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Feature Poet

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This month’s featured poet is: Dmytro Drozdovskyi

I was born on the 18th February 1987, which makes me a young poet by diverse standards. I started school at seven and went to a very good gymnasium #4. I'd written a poem by the age of eight and then went on to write short essays. I studies Latin and Spanish (and certainly English!) there and had read all of G.B. Shaw novels by the age of 15.

My favourite poets and writers are the medieval poet Geoffrey Chaucer. John Donne, John Milton, the hymn writer, the metaphysic poet George Herbert and the Scottish dialect poet Robert Burns, Robert Browning, John Keats, William Wordsworth and Alfred Tennyson, Robert Frost, Wilfred Owen, T.S. Eliot, John Bunyan, Daniel Defoe, Oliver Goldsmith, the Bronte sisters, Charles Dickens, Jane Austen, George Eliot. I also admire Ukrainian writers and poets such as M. Kotsuybynskyi and Lesya Ukrayinka, Olena Teliha and Vasyl Stus, Lina Kostenko and Mykola Vingranovskyi.

I have been involved in the National Academy of Sciences for youth and I am the winner of several poetic competitions: "Southern Lyre", "Christmas Meteoric Shower", "Golden Rose"… Currently I am the advanced philologist at the National University "Kyiv-Mohyla Academy". Last year I became a member of the Canadian Federation of Poets of which I am extremely proud.

I am also the linguist. I have been working on a project related to the origin and development of languages and their influence on a human being, soul and mentality. In 2004 my books "Universal Language of Human Soul" and "Energy of Linguothinking (it's my own linguistic term!) were published in Ukraine. They were written both in Ukrainian and English languages. A famous British writer John Waddington-Feather said in the foreword to my books: 'The ancient Jews believed that words had an intrinsic power of their own, that they could influence people for good or bad. The Apostles and all who followed them in the Christian tradition influenced people for good through their sermons and writings. In recent times, the Communists and Fascists, notably Goebbels, influenced whole nations through their evil propaganda. Words were their medium for brainwashing, for killing the innate spirit of man. I am working on a thesis to develop this and other ideas further'. I absolutely agree with this thought.

Gwyneth Box (a literary critic) says: 'It's always difficult to be objective about your own writing, because of the personal associations. Despite this, if you hope to find a publisher, you must try and write as well as you can, which includes objective assessment and often ruthless editing'. I know that German physiologists have recently shown that poetry can get your heart beating in time with your breaths. This synchronization may improve gas exchange in the lungs as well as the body's sensitivity and responsiveness to blood pressure changes.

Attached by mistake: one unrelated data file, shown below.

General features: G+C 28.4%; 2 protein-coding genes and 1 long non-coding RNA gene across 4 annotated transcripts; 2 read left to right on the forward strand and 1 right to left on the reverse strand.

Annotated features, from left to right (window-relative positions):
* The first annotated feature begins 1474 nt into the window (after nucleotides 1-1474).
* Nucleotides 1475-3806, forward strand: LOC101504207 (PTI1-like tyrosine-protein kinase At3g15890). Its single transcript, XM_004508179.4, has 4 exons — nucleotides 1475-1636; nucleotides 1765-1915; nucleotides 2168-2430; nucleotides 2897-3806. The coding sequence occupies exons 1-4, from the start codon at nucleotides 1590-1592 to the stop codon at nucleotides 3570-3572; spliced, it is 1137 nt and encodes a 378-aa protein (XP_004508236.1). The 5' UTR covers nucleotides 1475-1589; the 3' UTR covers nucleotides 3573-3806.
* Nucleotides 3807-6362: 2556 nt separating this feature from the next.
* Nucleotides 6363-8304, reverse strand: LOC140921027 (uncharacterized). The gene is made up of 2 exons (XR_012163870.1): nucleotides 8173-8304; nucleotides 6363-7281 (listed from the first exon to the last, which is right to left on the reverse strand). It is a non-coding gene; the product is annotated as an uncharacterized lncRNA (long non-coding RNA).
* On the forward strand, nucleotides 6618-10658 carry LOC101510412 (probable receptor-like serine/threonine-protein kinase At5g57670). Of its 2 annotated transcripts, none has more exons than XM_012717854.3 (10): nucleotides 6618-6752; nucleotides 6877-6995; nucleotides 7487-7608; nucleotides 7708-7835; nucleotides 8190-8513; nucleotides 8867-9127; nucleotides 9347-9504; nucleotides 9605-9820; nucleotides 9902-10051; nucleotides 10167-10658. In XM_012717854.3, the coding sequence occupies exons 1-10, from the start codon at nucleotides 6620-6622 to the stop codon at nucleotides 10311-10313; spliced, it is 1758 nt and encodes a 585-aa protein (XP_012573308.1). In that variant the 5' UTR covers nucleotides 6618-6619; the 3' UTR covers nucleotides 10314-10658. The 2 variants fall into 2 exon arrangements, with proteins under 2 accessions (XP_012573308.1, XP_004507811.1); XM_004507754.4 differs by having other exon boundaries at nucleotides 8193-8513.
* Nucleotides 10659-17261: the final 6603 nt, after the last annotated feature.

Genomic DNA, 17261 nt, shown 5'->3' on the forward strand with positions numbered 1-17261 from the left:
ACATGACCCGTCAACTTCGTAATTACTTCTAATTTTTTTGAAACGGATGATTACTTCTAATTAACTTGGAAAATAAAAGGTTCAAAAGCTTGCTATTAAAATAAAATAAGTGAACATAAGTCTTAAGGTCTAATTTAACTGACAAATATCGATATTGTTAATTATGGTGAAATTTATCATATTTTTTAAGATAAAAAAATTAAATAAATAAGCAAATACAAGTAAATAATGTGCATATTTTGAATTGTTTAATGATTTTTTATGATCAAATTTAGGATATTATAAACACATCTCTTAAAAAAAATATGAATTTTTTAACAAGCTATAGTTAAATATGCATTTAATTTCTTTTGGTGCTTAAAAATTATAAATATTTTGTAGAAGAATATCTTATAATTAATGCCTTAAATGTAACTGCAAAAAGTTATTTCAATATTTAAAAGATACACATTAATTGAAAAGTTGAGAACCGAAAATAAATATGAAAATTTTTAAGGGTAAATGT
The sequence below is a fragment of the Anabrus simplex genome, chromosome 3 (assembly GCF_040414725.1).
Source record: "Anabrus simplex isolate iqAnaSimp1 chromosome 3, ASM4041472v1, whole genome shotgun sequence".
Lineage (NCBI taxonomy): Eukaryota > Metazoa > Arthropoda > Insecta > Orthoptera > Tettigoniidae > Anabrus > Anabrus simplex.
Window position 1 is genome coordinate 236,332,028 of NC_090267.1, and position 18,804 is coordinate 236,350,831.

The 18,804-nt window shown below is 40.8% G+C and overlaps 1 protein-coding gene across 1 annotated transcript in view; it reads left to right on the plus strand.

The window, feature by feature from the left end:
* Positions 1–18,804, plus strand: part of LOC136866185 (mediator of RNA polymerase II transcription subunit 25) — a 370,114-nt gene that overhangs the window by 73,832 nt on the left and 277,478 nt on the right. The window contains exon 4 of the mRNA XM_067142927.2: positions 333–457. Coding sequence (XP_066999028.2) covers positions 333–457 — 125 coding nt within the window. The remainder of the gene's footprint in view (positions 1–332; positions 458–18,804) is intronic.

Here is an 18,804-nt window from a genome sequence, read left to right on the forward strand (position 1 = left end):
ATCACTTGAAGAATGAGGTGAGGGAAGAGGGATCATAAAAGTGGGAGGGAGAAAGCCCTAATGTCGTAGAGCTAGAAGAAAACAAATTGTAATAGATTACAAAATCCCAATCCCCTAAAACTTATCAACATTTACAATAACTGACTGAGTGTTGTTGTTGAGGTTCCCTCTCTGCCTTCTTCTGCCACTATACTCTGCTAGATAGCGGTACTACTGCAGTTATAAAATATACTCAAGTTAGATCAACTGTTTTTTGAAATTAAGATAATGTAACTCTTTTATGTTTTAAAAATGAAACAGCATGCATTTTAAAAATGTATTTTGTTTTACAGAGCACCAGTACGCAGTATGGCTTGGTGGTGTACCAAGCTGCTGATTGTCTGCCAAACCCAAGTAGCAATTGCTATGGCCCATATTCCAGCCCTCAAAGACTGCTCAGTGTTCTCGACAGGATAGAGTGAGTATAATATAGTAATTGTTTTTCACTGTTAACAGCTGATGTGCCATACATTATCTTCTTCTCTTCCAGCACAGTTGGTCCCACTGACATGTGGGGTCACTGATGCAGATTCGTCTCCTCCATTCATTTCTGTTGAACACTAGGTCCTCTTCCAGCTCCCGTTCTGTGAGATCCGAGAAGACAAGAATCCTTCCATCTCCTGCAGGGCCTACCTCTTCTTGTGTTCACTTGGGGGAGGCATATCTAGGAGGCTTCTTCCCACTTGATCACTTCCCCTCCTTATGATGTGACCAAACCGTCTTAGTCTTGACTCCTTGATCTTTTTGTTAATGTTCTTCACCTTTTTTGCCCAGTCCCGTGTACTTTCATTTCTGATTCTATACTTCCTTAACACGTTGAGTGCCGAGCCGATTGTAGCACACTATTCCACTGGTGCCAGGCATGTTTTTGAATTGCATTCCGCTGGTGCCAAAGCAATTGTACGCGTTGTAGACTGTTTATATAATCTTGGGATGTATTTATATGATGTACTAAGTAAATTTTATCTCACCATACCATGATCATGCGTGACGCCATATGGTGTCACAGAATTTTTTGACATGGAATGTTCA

Cardiovascular and respiratory responses are not normally in sync. Rhythmic fluctuations in blood pressure take place naturally in 10-second-long cycles known as Mayer waves, whereas spontaneous breathing normally occurs at a rate of approximately 15 breaths per minute. If it is true, poetry does not have any rules and standards at all. Its energy comes from the author's heart and dreams. My poetry is a unique world of my life and my soul. One poet said:
'...Poetry is like a river:
starting in the bloodstream,
it gains momentum, coursing
through capillaries and veins
until the arteries are like
a stream in flood...'

In my opinion, good poetry comes forth when you understand this world and you try to understand your place there. Knowledge is a way to become a part of this world to understand its rules, and poetry - is the light of your heart, which is as wide as your knowledge area. But if you have become an absent-minded professor who lives in the world of theoretical possibilities, because you see everything in terms of how it could be improved, or what it could be turned into, this means that you have lost your poetry gem. If you are the "absent-minded professor", who highly values intelligence and the ability to apply logically to theories to find solutions, you are not a POET. If you have a strong affinity for aesthetics and beauty, you can see beauty in a pile of rubbish, and then you can return the pile of rubbish in the work of art - you are a POET.

Last year we had the Orange revolution in Ukraine. I'm sure that the new spirit of freedom and democracy can only make education better. Now my country is free to pursue its own methods of economy and politics, it should come to the forefront of international culture in the arts and science. If we have a stable and, more importantly, an incorrupt government, Ukraine should blossom.

I am a happy man. Maybe there are some things I might want to change, but when God has been gracious enough to guide my life, I think it would be very ungracious of me to want to change anything. I might have led a better life like everyone else, but I'm grateful to God for his guidance at all times.

From my interview with Alan Corkish

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